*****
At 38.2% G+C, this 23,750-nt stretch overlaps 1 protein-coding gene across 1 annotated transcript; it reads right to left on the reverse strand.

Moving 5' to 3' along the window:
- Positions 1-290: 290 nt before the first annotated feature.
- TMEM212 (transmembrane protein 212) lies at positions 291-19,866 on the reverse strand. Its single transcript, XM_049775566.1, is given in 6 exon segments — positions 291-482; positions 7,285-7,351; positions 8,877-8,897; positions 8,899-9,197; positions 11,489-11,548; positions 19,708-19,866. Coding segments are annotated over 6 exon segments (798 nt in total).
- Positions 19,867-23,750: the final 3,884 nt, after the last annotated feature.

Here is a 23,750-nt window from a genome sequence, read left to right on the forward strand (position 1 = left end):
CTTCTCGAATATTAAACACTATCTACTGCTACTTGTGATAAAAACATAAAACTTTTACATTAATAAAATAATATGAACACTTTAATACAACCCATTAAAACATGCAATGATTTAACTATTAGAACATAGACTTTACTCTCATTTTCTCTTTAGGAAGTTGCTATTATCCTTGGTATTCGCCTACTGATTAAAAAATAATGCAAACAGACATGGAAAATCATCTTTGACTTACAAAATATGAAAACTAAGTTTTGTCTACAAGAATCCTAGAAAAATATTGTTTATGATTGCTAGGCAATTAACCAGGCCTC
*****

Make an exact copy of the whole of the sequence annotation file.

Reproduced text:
At 38.2% G+C, this 23,750-nt stretch overlaps 1 protein-coding gene across 1 annotated transcript; it reads right to left on the reverse strand.

Moving 5' to 3' along the window:
- Positions 1-290: 290 nt before the first annotated feature.
- TMEM212 (transmembrane protein 212) lies at positions 291-19,866 on the reverse strand. Its single transcript, XM_049775566.1, is given in 6 exon segments — positions 291-482; positions 7,285-7,351; positions 8,877-8,897; positions 8,899-9,197; positions 11,489-11,548; positions 19,708-19,866. Coding segments are annotated over 6 exon segments (798 nt in total).
- Positions 19,867-23,750: the final 3,884 nt, after the last annotated feature.

Here is a 23,750-nt window from a genome sequence, read left to right on the forward strand (position 1 = left end):
CTTCTCGAATATTAAACACTATCTACTGCTACTTGTGATAAAAACATAAAACTTTTACATTAATAAAATAATATGAACACTTTAATACAACCCATTAAAACATGCAATGATTTAACTATTAGAACATAGACTTTACTCTCATTTTCTCTTTAGGAAGTTGCTATTATCCTTGGTATTCGCCTACTGATTAAAAAATAATGCAAACAGACATGGAAAATCATCTTTGACTTACAAAATATGAAAACTAAGTTTTGTCTACAAGAATCCTAGAAAAATATTGTTTATGATTGCTAGGCAATTAACCAGGCCTC